From: Myron Ort (email suppressed)
Date: Mon Feb 23 2009 - 10:20:50 PST
Judging from what you are saying and what others here are saying,
this is a standard regular 8mm camera. Most of these cameras took a
small spool with 25 feet of "double 8mm film" which has twice the
number of sprocket holes on each side of the film, as opposed to the
usual 16mm camera which takes a 100' spool of film. There were also
50 foot 16mm camera spools. Normally the 25' roll of double 8mm is
shot down one side and then put through the camera again and shot
down the other side, after processing the lab would split the film
down the middle, then splice the two pieces together to give you 50
feet of reg. 8 mm film. Labs still do this, but it is possible to
purchase a small and simple device to split the film yourself if you
happen to do your own processing. As was mentioned here, if you do
not split the film it would be possible to project it as 16mm, the
projector would simply ignore the extra set of sprocket holes in
between the ones it uses, you would then see four quadrants on the
screen along with the frame lines which, depending on how well you
cleaned the gate of your camera before shooting, was usually messy
looking. An 8mm projector would normally hide most of the frame
line. So you most likely have a normal reg. 8 camera. If you are a
16mm filmmaker, and wanted to use this double 8mm film projected as
16mm because you wanted this four quadrant effect, then you would
need to hold the camera upside down when shooting the second side of
your 25 foot roll of double 8mm film, then all images in the four
quadrants would be right side up. You can also shoot double 8mm film
in a 16mm camera, and when this is projected you either see a normal
16mm image or, if threaded with one frame advanced, you will see a
horizontal frame line through the center of the image, in other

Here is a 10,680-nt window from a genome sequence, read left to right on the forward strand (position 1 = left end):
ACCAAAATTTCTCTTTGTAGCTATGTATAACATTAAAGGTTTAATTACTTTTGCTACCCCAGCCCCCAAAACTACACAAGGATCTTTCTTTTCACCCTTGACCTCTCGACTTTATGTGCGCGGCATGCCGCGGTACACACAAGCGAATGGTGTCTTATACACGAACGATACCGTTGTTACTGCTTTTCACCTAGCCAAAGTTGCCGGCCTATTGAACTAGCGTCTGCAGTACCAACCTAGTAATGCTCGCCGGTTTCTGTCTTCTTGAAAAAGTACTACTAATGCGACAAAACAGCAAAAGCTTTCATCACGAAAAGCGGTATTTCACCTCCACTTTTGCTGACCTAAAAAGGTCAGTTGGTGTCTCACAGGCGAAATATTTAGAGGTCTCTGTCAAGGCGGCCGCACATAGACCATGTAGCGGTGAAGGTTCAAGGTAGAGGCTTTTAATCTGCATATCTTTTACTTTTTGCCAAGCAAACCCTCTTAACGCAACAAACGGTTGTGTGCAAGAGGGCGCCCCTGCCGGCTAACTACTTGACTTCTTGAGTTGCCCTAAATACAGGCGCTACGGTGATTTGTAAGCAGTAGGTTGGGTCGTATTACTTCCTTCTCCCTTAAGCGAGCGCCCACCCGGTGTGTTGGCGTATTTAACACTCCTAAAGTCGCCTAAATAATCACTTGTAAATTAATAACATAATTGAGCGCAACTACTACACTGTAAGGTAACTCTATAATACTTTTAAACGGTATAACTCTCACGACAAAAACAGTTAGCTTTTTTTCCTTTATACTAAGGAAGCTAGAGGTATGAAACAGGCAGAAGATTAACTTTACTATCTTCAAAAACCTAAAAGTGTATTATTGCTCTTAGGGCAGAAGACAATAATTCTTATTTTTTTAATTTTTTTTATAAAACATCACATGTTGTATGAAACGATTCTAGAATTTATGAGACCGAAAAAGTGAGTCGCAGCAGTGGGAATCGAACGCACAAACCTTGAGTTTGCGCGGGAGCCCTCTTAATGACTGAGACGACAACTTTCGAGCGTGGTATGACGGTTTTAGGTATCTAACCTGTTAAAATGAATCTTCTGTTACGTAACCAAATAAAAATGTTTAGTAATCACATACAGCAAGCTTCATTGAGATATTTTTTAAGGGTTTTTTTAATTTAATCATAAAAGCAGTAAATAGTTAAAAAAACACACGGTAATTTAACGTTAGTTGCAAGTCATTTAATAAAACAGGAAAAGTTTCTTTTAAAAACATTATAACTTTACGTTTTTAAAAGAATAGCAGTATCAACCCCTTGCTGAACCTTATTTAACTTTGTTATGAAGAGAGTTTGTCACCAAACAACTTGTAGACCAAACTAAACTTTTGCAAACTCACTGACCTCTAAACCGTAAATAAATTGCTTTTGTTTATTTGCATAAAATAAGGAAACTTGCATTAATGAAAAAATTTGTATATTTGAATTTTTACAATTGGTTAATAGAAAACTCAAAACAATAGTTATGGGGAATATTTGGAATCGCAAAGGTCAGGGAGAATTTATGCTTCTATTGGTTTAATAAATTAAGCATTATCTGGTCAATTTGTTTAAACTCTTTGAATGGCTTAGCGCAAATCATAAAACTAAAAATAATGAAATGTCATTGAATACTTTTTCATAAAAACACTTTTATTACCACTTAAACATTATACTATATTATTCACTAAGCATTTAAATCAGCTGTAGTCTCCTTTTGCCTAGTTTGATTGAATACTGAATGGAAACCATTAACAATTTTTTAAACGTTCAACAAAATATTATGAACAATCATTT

words, the imaged is halved and you see the top of one frame and the
bottom of another. If double 8mm film is shot in a 16mm camera and
then split and projected as 8mm, then you see alternating quadrants
which produces a flicker effect, a technique I used extensively in my
film "Eye Lands" in 1970. When double 8mm film is to be shot in a
normal 16mm camera, it must first be re-spooled onto a spool which
actually fits in the 16mm camera, something you can do in a dark room
or a changing bag. The little 25 foot reels of double 8mm do not fit
into most 16mm cameras, this has only to do with the notching on the
center hole of the spool.
If indeed this is a regular 8mm camera which uses double 8mm film,
and it was described as a 16mm camera, then you were perhaps mislead
by the seller who may or may not have known the difference. Almost
all regular 8mm cameras used this double sprocketed "16mm" film which
was called "double 8mm film", but the camera is called a Regular 8 mm
camera. In the "old days" when it was a relatively affordable
optical process you could get your 8mm film "blown up" to a 16mm
print at the lab.
Reg.8mm is a fun format, cameras and projectors can be had for cheap.
There are many ways you could use this camera. It can produce
footage which recreates the look of "home movie footage". Many
narrative films have "quotes" of reg.8mm footage, usually for this
vintage home movie look. You can also re-shoot the footage in
16mm ,or whatever, from a wall, a screen, or a rear screen,
depending on what look you want.
So thank the goddess for your fortuitous "mistake" which may expand
your cinematic vocabulary. We have all been there and done that, join
(I apologize for possibly presenting "too much information" here)
On Feb 23, 2009, at 8:59 AM, miriam jayne martins sampaio wrote:
> Hello everyone,
> I kinda of screwed up when i bought this camera, Quarz 2x8S-1M FILM
> MOVIE CAMERA.
> Quarz 2x8S-1M FILM MOVIE CAMERA.
> The camera and it's zoom lens was manufactured at KRASNOGORSK
> factory in Moscow, USSR.
> Technical data
> Camera Type: movie film, film type: standard 16mm film, frame size:
> 4x5.5mm, 12, 18, 24, 36 frames/sec preset, internal light meter,
> single frame shooting, spring drive motor, intershangeable lenses.
> Lens: Jupiter-24M 1.9/12.5
> Let me say first that i know nothing about 16mm camera's and was
> super excited to find this one which seemed quite compact and a
> good reasonable price. i purchased it from from ebay. before
> purchasing it did show it to a friend who knows about camera's and
> he too assumed it was 16mm but its NOT!! it takes 16mm but its
> actually an 8mm?!?! goddess help me!
> does anyone know if it takes any kind of 16mm film??
> i feel like an idiot but....
> i have not received it and i did speak with the seller about this
> the ad was a bit misleading but ultimately it was my fault. so know
> i have a camera that i did not want??
> How fun is this? IMing with Windows Live Messenger just got better.
> For info on FrameWorks, contact Pip Chodorov at <email suppressed>.
For info on FrameWorks, contact Pip Chodorov at <email suppressed>.